In his pregame press conference with the media on Tuesday in Milwaukee, Jim Tracy alluded to that role, according to Jim Armstrong of the Denver Post.
There are plenty of stories of a team that seems to figure it out down the stretch. They suddenly start playing with energy and look like a completely different team then they were for the first 135 games or so. Teams like that seem to pop up on a contender's schedule about this time of year.
The spoiler role is also one of those things that a non-contending team's manager can point to as a way to motivate his team when they really have nothing to play for. It becomes something that they can rally around and finish a disappointing year on a good note.
For Tracy, no one can really blame him for hoping that his team can fill that role. He is the manager. It is his job to find something that will motivate the guys in his clubhouse to not just go through the motions down the stretch of the season, ending up even worse than they were before.
However, as admirable as that approach is, it is tough to believe that Tracy actually believes that this Rockies team can play the spoiler.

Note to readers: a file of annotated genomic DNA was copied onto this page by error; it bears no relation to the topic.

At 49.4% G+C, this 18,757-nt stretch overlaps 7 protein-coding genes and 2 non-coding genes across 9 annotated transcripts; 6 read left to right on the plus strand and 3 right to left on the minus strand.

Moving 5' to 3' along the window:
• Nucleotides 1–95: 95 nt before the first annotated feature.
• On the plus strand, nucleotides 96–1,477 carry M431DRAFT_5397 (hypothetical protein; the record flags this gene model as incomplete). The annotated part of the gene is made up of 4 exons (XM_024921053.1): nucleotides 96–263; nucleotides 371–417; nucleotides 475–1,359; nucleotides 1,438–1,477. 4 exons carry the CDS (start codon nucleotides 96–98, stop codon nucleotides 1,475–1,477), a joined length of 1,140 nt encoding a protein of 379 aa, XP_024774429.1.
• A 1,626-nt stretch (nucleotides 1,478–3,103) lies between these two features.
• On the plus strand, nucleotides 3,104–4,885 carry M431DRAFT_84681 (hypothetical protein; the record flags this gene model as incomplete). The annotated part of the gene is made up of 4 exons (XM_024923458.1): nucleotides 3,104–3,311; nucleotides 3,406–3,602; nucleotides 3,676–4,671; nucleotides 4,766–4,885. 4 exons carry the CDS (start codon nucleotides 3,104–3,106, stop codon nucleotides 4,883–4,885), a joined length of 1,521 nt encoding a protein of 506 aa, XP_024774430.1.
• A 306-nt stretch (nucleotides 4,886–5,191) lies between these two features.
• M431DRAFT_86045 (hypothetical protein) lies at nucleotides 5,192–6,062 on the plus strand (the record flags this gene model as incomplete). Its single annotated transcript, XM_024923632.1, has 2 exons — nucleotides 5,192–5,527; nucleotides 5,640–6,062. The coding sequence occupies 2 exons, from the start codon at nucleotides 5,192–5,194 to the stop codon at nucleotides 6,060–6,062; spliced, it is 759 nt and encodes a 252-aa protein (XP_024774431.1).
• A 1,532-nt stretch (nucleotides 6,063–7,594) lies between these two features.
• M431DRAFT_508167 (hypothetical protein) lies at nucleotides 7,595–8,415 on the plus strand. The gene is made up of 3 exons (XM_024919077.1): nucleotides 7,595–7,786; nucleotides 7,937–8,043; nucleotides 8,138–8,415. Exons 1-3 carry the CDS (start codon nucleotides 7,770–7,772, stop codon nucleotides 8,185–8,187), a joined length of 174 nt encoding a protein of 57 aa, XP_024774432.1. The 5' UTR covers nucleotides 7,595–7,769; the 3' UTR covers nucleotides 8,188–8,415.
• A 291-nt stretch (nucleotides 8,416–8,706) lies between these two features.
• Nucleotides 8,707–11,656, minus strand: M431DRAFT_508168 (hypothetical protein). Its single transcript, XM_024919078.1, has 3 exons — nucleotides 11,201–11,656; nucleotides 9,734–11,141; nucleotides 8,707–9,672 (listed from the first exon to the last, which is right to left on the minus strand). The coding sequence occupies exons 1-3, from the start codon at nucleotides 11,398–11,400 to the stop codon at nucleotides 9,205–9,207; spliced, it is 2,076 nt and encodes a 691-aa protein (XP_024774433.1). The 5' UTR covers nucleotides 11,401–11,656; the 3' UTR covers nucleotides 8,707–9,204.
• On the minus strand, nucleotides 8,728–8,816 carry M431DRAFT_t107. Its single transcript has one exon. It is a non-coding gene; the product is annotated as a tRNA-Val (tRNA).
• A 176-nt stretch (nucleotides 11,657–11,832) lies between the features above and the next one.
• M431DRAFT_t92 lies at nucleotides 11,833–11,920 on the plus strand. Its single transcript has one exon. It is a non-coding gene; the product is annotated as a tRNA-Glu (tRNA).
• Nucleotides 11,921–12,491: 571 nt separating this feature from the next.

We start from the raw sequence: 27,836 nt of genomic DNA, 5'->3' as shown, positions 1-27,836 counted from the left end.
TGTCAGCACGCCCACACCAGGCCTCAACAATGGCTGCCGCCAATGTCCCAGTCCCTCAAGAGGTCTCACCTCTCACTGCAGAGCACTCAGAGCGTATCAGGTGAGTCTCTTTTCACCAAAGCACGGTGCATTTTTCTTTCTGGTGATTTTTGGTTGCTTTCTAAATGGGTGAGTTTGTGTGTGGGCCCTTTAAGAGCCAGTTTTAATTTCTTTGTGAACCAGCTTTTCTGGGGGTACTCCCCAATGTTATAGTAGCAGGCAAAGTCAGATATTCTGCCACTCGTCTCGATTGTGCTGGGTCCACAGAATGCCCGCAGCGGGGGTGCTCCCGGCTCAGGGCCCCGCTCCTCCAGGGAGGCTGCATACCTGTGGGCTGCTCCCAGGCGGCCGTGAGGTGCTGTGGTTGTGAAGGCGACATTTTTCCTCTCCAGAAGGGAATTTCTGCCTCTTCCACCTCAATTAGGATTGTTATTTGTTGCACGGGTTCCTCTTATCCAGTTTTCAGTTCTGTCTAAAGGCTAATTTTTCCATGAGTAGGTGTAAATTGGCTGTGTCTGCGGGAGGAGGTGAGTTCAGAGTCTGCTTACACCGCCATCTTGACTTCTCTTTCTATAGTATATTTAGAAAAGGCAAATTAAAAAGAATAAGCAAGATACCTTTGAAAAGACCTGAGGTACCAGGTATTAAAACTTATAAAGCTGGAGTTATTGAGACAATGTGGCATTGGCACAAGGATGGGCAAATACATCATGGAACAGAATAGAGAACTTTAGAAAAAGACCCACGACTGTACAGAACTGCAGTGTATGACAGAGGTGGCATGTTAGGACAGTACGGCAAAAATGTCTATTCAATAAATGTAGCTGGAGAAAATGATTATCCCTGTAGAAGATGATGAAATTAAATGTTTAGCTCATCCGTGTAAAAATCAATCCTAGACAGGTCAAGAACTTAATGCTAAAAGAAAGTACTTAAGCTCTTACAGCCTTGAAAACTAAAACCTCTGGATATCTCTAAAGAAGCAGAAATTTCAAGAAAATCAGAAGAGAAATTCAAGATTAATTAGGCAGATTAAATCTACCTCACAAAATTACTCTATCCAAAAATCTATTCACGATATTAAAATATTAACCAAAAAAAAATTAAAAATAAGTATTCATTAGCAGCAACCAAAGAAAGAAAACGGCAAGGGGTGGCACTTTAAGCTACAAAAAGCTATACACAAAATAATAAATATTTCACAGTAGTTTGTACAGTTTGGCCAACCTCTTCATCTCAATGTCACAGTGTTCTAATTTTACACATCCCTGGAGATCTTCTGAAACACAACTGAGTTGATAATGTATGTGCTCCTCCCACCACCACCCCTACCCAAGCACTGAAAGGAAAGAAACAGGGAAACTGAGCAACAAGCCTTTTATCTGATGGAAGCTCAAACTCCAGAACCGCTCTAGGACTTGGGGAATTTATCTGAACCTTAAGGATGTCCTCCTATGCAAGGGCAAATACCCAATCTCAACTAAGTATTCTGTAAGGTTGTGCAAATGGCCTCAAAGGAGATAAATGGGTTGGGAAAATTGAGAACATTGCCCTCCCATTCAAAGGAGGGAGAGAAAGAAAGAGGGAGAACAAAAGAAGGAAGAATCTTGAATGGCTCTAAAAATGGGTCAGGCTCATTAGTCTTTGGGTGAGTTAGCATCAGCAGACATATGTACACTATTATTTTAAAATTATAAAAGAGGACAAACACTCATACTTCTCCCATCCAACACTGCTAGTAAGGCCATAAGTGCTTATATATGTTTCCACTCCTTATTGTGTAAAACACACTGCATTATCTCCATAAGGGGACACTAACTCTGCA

The Rockies couldn't get motivated when they had a seven game lead in the National League West going into May. They couldn't get motivated when they were just a few games out after a May that saw them go 8-24. They couldn't get motivated when they had a chance to turn their season around after the All-Star break. They couldn't get motivated when simply playing average baseball would have put them squarely back into the race.
So why would they suddenly embrace the spoiler role? The fact is, this Rockies team will do nothing more than play out the string of their games and try to pad their own personal stats. This team hasn't played like a team all season long. They play like a bunch of guys who are desperately trying to make their own batting averages and home run totals go up.
With the exception of Todd Helton, who always takes a good at bat, always works counts, and seems purely focused on helping his team win, there isn't a member of the regular lineup that has played the game with a team approach. Off season acquisition Ty Wigginton is notorious for swinging at 3-0 pitches when the pitcher can't seem to find the zone. Troy Tulowitzki looks like he often forgets that he can't hit a six run home run.
The reason that the Rockies haven't played up to expectations in 2011 is simply because they have played for themselves all season long. When teams start playing to pad their own statistics, the one stat that represents the team as a whole goes by the way side. That stat? Wins and losses.
If the Rockies want to contend in 2012, or anytime in the near future, they need to figure out a way to infuse the clubhouse with a team-first mindset. How they do that is going to be easier said than done.
Whether that is to get a few veterans in the clubhouse that can change the mindset around, or get rid of a few bad apples, the Rockies must do something in order to mix it up, or they will be in the same boat as they are now one year from now.